Bartali wanted to fight on, but the Italian government, seeing its propaganda plans going awry, called him home and he abandoned after stage 11. According to Herbie Sykes, he had to borrow the train fare to get home from Emilio Colombo of the Gazzetta dello Sport. But the indignities at the hands of the fascists were not over. In 1938, Bartali was one of several cyclists banned from competing at the Giro and ordered to direct their energies at winning the Tour.

The 1938 Tour de France
Despite any misgivings they might have had, the Italian team for the 1938 Tour was a powerful one. As well as Bartali there the more-than-capable climber Mario Vicini, who had ironically placed 2nd riding as an independent in the 1937 edition after Bartali had been called home. Rossi was back (but not Camusso) as well as several other veterans. The first campionissimo of Italian cyclists, Constante Girardengo, was the team director. Although Bartali was on a mission from Mussolini, the leadership of the team was up for grabs, with Girardengo intending to see who was the strongest between Bartali, Vicini, and Giordano Cottur.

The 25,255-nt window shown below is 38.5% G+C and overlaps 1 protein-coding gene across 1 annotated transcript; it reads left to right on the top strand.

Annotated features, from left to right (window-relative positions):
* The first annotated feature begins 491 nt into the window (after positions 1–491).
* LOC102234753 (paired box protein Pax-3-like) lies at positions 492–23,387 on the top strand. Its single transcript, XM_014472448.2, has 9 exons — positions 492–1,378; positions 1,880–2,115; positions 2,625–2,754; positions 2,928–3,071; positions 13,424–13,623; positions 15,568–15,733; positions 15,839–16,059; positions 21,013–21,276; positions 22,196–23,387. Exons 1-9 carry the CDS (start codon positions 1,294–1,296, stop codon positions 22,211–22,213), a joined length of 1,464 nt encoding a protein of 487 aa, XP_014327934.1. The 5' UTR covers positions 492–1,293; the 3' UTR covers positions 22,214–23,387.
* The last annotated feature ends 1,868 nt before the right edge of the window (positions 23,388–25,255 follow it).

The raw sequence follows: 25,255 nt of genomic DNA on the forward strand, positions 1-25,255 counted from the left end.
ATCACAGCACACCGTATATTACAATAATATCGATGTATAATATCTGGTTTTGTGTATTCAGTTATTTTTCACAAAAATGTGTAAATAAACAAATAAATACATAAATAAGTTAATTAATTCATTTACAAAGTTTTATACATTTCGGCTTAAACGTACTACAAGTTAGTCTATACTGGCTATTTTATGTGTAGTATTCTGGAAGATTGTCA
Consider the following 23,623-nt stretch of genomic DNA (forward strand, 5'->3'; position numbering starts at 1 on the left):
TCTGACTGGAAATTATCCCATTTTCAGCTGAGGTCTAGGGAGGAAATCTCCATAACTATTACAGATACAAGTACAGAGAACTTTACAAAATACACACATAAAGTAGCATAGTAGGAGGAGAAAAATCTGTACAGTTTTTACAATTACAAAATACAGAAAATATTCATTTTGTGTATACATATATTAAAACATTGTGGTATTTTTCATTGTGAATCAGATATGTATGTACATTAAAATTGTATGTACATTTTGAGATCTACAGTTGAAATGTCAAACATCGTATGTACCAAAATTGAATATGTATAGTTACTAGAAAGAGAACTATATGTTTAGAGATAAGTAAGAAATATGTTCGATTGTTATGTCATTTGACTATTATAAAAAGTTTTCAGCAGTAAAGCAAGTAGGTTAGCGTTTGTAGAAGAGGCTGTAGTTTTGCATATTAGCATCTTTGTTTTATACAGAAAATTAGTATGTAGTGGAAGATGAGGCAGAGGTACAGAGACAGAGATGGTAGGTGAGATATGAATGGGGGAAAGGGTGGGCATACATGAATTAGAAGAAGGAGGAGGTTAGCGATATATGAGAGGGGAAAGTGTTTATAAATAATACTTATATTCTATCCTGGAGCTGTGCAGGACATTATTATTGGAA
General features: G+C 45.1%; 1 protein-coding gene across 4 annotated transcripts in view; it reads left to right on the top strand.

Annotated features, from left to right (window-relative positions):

The French team was reckoned weak, with the Belgians regarded as the main threat. True to expectations, Bartali was soon duelling in the Pyrenees with Belgian climber Felicien Vervaecke, who held the race lead for eight stages after winning the Pau-Luchon stage with the climbs of the Aubisque, Tourmalet, Peyresourde, and Aspin (Bartali was the leader over the first three climbs). Sitting in second place, Bartali waited for the Alps and made his move on the reverse of the 1937 stage, this time from Digne to Briancon. It was a ride that would make Bartali a legend. His gap at the finish in Briancon over second place (his teammate Vicini) was 5’18”. Vervaecke had cracked and finished 10th, 17 minutes down, falling to third overall. Taking the time bonuses for crossing all the three climbs first gave Bartali another 5 minutes.